This is the first study to demonstrate that the salivary CgA level of IBS subjects is higher than that of normal subjects. We also demonstrated that, after stretching, the CgA level of IBS subjects became comparable with that of normal subjects. CgA is a major soluble protein in adrenal medullary chromaffin granules and adrenergic neurons and is co-released with catecholamines, which are considered to be a good index of sympathetic activity [41
]. In particular, salivary CgA is reported to be a sensitive and substantial marker of psychological stress, which does not respond well to physical stress [15
]. The results of this study suggest that abdominal muscle stretching may improve sympathetic arousal in IBS subjects.
Patients with IBS show more psychiatric disorders and pathologic behavioral patterns than normal subjects [4
]. A correlation between CgA secretion and the depression score was observed in this study. This result suggests a potential mechanism connecting events in the nervous system (central or enteric) with IBS symptoms. Noradrenaline in the brain plays a crucial role in anxiety, and colorectal distention induces noradrenaline release in the hippocampus [44
]. Not only central but also peripheral adrenergic/noradrenergic functions may contribute to the pathophysiology of IBS. Elsenbruch et al. reported that IBS patients demonstrated significantly greater postprandial increases in plasma noradrenaline and systolic blood pressure [45
]. In inflammatory bowel diseases, disturbed adrenergic regulation of interleukin-10 (IL-10) could be part of the mechanism underlying the modulation of disease activity due to psychological stress [46
]. Disturbed autonomic or neuroendocrine modulation of cytokine production, may play a role in the pathogenesis of IBS [9
]. Increased salivary CgA in IBS subjects suggests that IBS subjects have sympathetic arousal due to increased signaling to the gut afferent neurons.
IBS symptoms are generally worsened by stress and often improve with physical exercise and medications affecting serotonin function [47
]. Sugano et al. reported that the skeletal muscle stretching program improved subjective pain scores of the patients with low back pain and that salivary cortisol concentrations were also significantly decreased up to 90 min after exercise [24
]. Exercise may have beneficial effects on IBS symptoms [50
CgA secretion before stretching was negatively correlated with the stress score of normal subjects. Additionally, the anxiety score was reduced after stretching in the normal subjects. Psychological factors influencing symptom reporting have been identified in the constructs of visceral perceptional amplification and alexithymia [51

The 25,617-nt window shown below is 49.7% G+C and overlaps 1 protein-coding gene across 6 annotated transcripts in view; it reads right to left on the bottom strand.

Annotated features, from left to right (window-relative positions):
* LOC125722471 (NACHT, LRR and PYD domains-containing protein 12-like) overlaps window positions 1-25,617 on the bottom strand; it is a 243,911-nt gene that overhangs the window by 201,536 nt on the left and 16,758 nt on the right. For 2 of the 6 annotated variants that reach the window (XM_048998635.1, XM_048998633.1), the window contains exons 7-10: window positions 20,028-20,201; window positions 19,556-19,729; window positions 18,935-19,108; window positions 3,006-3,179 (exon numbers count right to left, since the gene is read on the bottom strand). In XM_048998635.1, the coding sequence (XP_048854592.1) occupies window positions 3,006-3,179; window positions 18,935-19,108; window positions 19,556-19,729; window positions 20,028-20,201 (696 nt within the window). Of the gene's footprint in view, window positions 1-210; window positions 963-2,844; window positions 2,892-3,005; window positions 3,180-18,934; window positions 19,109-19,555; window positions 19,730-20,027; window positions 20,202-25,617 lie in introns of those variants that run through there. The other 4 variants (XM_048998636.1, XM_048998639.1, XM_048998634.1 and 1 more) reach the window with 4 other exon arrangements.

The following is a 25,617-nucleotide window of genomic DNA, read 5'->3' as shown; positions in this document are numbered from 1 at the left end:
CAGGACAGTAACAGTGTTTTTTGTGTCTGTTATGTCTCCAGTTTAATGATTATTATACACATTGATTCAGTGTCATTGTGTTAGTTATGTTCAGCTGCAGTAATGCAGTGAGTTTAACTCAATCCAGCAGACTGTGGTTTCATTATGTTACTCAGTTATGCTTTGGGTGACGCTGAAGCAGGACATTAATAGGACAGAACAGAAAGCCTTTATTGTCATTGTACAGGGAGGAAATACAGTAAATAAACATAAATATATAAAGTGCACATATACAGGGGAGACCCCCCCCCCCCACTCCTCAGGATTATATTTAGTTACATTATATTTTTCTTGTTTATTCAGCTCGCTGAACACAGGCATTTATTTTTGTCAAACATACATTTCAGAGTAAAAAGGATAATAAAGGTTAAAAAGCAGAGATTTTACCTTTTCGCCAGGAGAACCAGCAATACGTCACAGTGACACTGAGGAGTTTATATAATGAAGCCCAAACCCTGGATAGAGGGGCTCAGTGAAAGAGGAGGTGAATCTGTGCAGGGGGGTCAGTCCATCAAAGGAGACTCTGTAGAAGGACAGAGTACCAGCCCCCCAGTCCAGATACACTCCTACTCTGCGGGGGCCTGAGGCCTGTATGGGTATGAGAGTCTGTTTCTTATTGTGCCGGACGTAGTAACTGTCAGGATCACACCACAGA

]. From a psychological viewpoint, IBS may be conceived as an abnormal cognitive processing of emotional stimuli, via verbal responses, and a tendency to perceive somatic stimuli as evidence of symptoms of disease.
Ghoncheh et al. examined the psychological and physical effect of passive muscle stretching and yoga stretching exercises for relaxation [22
]. Muscle relaxation displayed higher levels of relaxation states, physical relaxation, disengagement and higher levels of joy as a post-training effect [52
]. Muscle stretching provides sensation contrasts for learning relaxation in addition to fostering relaxation through the stretching of muscles [53
]. Muscle stretching for patients with IBS may be of benefit to the patients and could be used as part of a multi-component approach to the treatment of IBS.
Evidence of a physiological component of IBS is based on gender differences in GI symptoms, central nervous system pain processing, and specific effects of estrogen and progesterone on gut function [54
]. Additional factors may play a role, including gender-related differences in neuroendocrine, S/A system, and stress reactivity, which are related to bowel function and pain. Although gender differences in the therapeutic benefits of serotonergic agents have been observed [56
], less is known about potential differences in responsiveness to non-drug therapies for IBS. Multiple comparisons between CgA and gender related information suggest that stretch intervention may have gender dependent effects on IBS.
The following three points can be cited as limitations of this study. The first is that sample size was very small. The levels of CgA found in our subjects were somewhat different from the reported mean value [39
], and our findings could not exclude the effect of the sample size. Additionally, we could not examine the effects on subtypes of IBS (i.e. constipation-predominant or diarrhea-predominant), because the sample sizes of the subtypes were too small to analyze them separately. However, a long follow-up study [57
] proved the inconsistency of IBS subtypes, suggesting that whole IBS analysis is more important than subtype analysis. The second limitation is that the duration of muscle stretching might be too short. The duration of the effect of contraction-relaxation stretching on range of motion (ROM) in the lower extremities is 15 min and the increase in ROM usually remains for 90 min [58
]. Proprioceptive neuromuscular facilitation (PNF) stretching techniques produced greater increases in ROM than static or dynamic stretching exercises. The stretching hold time at the hip is 3–10 sec in one hold-relax PNF stretch [59
]. There is no study that clarifies the stretch duration required of the abdominal muscle for relaxation. Thus, it will be necessary to examine how long we should stretch the abdominal muscles for IBS treatment. Lastly, we could not analyze the effect of lifestyle and medical history on CgA in this study. Many stress-related biomarkers are affected by lifestyle or medical history [60
]. Such relationships might contribute to increased knowledge about strategies to prevent progression of IBS.